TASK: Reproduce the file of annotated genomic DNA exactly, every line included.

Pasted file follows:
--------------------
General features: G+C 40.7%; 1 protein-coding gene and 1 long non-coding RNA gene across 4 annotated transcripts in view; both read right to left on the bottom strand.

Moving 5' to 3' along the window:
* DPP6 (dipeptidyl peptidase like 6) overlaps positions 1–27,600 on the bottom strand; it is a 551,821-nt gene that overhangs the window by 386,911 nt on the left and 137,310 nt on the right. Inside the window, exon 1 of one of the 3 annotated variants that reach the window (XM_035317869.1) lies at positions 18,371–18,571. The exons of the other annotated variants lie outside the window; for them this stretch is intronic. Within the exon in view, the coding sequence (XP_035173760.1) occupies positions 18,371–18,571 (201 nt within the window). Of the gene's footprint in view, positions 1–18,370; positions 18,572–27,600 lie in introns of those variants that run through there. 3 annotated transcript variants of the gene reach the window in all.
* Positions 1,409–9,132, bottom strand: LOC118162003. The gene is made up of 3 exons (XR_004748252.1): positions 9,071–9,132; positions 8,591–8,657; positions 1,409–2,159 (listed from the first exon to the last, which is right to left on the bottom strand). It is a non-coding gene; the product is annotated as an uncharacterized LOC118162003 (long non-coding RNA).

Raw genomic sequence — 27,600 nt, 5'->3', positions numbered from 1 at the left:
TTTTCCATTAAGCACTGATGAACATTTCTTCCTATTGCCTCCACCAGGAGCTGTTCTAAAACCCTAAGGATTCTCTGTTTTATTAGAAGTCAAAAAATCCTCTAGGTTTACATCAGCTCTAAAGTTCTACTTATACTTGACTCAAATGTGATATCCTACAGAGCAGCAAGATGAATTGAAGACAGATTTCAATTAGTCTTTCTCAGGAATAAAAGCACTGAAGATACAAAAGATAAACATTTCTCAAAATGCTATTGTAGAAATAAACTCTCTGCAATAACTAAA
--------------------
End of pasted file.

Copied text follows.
General features: G+C 40.7%; 1 protein-coding gene and 1 long non-coding RNA gene across 4 annotated transcripts in view; both read right to left on the bottom strand.

Moving 5' to 3' along the window:
* DPP6 (dipeptidyl peptidase like 6) overlaps positions 1–27,600 on the bottom strand; it is a 551,821-nt gene that overhangs the window by 386,911 nt on the left and 137,310 nt on the right. Inside the window, exon 1 of one of the 3 annotated variants that reach the window (XM_035317869.1) lies at positions 18,371–18,571. The exons of the other annotated variants lie outside the window; for them this stretch is intronic. Within the exon in view, the coding sequence (XP_035173760.1) occupies positions 18,371–18,571 (201 nt within the window). Of the gene's footprint in view, positions 1–18,370; positions 18,572–27,600 lie in introns of those variants that run through there. 3 annotated transcript variants of the gene reach the window in all.
* Positions 1,409–9,132, bottom strand: LOC118162003. The gene is made up of 3 exons (XR_004748252.1): positions 9,071–9,132; positions 8,591–8,657; positions 1,409–2,159 (listed from the first exon to the last, which is right to left on the bottom strand). It is a non-coding gene; the product is annotated as an uncharacterized LOC118162003 (long non-coding RNA).

Raw genomic sequence — 27,600 nt, 5'->3', positions numbered from 1 at the left:
TTTTCCATTAAGCACTGATGAACATTTCTTCCTATTGCCTCCACCAGGAGCTGTTCTAAAACCCTAAGGATTCTCTGTTTTATTAGAAGTCAAAAAATCCTCTAGGTTTACATCAGCTCTAAAGTTCTACTTATACTTGACTCAAATGTGATATCCTACAGAGCAGCAAGATGAATTGAAGACAGATTTCAATTAGTCTTTCTCAGGAATAAAAGCACTGAAGATACAAAAGATAAACATTTCTCAAAATGCTATTGTAGAAATAAACTCTCTGCAATAACTAAA